Q: How to inquire about an individual's intent to sell goods/services in order to discover if I might infringe a trademark?
I have been developing a video game for more than a year now. Early on, I did a google and TESS search for any similar products, in the same class, with the same name. Nothing existed at that time, but I neglected to register a trademark for the name.
Searching this time around, there still isn't a registered trademark on the name, but I've come across something on a google search. I come across a university student's project. It is a game that has the same name, with a similar concept as well. But, it doesn't appear to be offered as a good or service. It doesn't appear to have ever been for sale, nor does it seem the individual has intent to sell it. It was a school project published in a blog in the summer of 2019. It is also on the university's project archive page..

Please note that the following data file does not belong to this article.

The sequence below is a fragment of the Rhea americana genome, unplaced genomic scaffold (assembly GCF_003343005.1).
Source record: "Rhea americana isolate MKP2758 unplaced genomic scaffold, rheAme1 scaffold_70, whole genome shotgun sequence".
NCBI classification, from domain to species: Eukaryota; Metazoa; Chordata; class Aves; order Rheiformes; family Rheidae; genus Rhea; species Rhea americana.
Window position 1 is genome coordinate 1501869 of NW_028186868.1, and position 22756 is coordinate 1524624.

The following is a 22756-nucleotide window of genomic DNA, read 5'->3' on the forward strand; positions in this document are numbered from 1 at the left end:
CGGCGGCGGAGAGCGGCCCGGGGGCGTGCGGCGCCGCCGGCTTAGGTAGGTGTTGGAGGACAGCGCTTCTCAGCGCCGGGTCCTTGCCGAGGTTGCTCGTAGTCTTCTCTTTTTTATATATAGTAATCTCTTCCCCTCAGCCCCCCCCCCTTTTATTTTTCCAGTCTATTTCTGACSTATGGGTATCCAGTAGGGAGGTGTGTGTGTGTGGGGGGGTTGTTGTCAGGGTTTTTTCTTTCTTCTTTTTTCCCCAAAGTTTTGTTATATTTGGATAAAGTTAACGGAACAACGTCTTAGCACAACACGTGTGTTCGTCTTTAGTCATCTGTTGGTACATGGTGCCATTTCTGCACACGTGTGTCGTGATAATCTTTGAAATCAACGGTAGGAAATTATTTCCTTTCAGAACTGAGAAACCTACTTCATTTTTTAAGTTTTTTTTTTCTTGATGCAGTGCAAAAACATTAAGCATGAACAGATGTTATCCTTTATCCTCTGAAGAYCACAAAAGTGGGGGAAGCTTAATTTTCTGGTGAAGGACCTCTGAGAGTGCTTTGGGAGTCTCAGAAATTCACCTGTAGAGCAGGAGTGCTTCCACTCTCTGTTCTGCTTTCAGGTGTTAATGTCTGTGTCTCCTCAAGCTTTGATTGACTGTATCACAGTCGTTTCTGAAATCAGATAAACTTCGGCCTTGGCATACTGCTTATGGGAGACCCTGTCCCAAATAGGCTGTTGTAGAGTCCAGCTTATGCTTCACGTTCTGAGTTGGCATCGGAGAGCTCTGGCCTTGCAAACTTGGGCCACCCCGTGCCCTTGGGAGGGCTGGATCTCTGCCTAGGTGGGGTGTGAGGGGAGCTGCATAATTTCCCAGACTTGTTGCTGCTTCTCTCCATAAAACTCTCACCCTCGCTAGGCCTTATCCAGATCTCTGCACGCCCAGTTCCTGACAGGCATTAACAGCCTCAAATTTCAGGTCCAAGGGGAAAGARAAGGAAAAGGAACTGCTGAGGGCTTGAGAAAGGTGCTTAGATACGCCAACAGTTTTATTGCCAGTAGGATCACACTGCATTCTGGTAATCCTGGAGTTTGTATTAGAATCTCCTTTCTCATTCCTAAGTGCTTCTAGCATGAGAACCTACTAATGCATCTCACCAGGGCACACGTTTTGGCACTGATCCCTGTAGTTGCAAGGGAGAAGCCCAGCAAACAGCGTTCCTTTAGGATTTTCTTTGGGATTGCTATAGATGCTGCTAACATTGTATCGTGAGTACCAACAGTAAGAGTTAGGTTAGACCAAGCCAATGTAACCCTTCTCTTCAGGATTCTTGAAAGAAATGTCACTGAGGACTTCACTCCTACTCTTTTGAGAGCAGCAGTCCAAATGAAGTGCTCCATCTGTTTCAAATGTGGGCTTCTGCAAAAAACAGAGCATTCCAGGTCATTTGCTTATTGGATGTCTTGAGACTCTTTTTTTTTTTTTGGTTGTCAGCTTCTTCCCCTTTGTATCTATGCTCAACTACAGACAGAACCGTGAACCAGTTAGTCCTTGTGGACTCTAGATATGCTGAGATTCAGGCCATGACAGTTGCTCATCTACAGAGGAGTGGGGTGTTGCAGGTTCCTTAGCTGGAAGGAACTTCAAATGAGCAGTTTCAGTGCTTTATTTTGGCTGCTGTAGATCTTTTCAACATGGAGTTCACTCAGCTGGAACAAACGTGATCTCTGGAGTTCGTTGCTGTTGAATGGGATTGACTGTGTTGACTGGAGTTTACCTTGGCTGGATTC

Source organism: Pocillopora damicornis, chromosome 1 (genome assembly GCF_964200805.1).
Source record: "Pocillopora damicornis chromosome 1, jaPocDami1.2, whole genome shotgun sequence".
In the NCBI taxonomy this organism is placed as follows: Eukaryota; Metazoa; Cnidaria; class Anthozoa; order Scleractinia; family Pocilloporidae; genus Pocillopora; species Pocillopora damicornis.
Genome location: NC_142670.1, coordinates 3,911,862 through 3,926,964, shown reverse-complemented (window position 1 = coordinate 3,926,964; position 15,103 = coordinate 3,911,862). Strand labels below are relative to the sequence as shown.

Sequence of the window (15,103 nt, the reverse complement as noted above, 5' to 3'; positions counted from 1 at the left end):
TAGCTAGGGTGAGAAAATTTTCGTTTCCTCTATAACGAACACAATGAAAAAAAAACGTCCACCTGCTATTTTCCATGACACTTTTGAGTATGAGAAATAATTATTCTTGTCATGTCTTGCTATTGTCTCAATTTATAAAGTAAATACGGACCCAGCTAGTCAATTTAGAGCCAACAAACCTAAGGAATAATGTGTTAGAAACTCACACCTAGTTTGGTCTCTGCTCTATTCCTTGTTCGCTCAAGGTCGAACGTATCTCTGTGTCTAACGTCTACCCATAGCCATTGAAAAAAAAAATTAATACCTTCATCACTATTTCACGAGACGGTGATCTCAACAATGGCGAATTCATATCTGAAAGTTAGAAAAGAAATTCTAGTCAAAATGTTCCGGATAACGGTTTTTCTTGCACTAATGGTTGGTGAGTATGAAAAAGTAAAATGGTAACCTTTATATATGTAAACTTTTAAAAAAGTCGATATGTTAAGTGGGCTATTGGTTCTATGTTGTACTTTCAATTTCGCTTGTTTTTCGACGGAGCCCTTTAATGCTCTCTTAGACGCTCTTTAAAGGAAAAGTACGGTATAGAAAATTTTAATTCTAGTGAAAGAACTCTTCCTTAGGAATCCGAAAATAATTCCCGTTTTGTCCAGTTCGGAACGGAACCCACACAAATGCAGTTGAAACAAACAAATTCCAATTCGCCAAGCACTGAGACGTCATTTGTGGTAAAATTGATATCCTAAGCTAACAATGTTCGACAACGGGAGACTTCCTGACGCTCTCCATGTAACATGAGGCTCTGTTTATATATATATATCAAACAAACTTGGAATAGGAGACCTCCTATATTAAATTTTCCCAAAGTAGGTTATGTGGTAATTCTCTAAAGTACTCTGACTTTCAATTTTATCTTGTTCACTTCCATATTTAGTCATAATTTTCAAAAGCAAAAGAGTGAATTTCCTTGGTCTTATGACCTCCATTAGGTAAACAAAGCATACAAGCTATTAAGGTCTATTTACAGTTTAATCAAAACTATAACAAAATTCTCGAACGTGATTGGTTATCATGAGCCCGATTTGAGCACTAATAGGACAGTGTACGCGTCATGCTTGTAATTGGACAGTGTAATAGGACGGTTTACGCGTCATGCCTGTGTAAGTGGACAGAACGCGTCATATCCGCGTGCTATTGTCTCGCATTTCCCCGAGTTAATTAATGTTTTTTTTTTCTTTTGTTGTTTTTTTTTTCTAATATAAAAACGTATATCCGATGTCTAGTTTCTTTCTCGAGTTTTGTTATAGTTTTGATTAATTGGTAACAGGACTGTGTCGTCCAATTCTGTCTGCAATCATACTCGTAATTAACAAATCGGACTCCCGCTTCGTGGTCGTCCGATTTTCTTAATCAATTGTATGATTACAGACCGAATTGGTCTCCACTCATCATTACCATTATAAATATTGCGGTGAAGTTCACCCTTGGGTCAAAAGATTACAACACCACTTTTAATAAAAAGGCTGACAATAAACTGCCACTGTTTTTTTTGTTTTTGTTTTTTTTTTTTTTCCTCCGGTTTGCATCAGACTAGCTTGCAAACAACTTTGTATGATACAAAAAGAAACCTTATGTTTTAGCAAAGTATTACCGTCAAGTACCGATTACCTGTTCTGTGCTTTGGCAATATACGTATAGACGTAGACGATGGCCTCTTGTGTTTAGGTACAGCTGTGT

I ended up applying for the mark just in case.. I really want to use the name I had in mind. How can I go about having a conversation with the project owner about weather or not the name is OK for me to use?
A: Contact the blog owner and inquire if they can put you in contact with the student. Note however that an intent to use is not the same as actual, continuous use in commerce. In the United States, the general rule is that trademark rights are based on priority of use in an actual business or trade. Consult with an attorney to determine the extent of the student's right to the mark, if any.
A: There are strict privacy rules that prohibit universities from disclosing student information. If you have the student's name from the article, you can probably do a Google search to see if you can find the student. However, I see that you said that you have already applied for the registration so you may want to wait and see if anything happens during the opposition period. Something you may want to think about is whether your name could be descriptive if someone else creating a similar game called it the same thing. That's something that the examiner will look at.
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